15. subjonas macrumors 68000

    Feb 10, 2014
    They aren't obsolete. They do have advantages, but the advantages may appeal more to professionals and serious hobbyists. So here's my take on it. Let me preface by saying, I've been working on Cintiqs professionally for about 8 years (a few different big monitor models as well as the Companion Hybrid and Companion 2), and I've been using a 12.9" iPad Pro and Apple Pencil for about two months. I use Cintiqs with desktop software for work, and the iPad is mostly for personal art. I haven't used Astropad but I've looked into it a bit. With that said, here are my thoughts...

    Advantages of Cintiq Companion over iPad+Astropad are:
    - as a plugged-in Cintiq, it has video and USB input, whereas Astropad crams video and data through USB only, which causes it to have artifacts and a tad more lag. If you choose to connect with Astropad wirelessly, it will have significantly more lag and possibly more artifacts (may be ok with you, but I won't have it).
    - as a plugged-in Cintiq, it extends your computer desktop so you have an extra monitor for reference while you work, whereas Astropad mirrors the same image on both screens (basically making your computer screen useless).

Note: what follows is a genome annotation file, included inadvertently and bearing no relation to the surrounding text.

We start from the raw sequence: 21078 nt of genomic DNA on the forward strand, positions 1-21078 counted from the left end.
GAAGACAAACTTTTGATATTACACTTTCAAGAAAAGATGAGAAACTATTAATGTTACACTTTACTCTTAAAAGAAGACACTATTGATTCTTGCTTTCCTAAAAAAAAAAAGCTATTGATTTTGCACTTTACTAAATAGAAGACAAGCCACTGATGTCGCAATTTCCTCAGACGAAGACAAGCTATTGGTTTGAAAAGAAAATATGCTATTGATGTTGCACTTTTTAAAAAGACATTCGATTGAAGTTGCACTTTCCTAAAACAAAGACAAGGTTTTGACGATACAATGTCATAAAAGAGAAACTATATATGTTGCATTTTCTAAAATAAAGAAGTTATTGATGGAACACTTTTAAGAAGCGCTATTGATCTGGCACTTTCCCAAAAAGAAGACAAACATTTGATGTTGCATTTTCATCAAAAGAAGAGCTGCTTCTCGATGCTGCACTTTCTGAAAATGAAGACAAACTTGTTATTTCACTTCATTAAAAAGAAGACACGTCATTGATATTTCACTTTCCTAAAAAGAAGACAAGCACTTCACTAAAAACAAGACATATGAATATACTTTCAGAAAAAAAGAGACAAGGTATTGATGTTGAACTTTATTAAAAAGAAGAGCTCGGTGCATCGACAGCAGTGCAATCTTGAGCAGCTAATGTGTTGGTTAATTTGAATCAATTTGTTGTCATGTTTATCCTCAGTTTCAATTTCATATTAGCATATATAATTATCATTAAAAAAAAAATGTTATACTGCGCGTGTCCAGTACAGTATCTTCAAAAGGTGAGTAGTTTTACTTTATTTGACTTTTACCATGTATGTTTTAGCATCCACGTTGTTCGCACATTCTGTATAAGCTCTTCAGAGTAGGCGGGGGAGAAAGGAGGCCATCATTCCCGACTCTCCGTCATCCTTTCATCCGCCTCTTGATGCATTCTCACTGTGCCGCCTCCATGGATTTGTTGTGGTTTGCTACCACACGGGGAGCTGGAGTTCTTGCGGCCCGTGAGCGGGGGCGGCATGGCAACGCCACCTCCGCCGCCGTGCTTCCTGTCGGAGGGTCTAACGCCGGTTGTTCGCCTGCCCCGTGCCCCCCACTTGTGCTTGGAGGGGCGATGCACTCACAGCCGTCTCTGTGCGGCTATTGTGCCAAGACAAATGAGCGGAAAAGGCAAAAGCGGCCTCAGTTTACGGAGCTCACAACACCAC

- it can run desktop software as a standalone device (which makes it much more portable than carrying two devices)
    - pen can hover the cursor (I believe Apple Pencil can't hover). Not having the ability to hover the cursor can make accuracy difficult if you use large brushes.
    - Cintiq pens have an eraser tip, which some people like. I personally never use it because I find it much faster and easier to erase by changing to the eraser tool, especially if you use keyboard shortcuts.
    - Cintiq pens have side buttons, which you may or may not use. I disabled the lower button because I accidentally pressed it too often. I use the upper side button quite a bit though.
    - There are different types of pen nibs (tips) to choose from based on your liking. Apple Pencil only has the one but I imagine it will also eventually get different types of tips.
    - I think I read that running Astropad drains more battery from your laptop than a Cintiq does. I can't confirm this.

    Advantages of iPad+Astropad over Cintiq Companion are:
    - It's anywhere from $270 USD to $1600 cheaper (yes, two hundred seventy dollars to sixteen hundred dollars), depending on the configurations and accessories you choose to go with. (Cintiq Companion 2 ranges from $1600-$2500; 12.9" iPad Pro with Pencil ranges from $900 to $1330--note that the CC2 comes with an adjustable stand while you'd have to pay more for an iPad stand)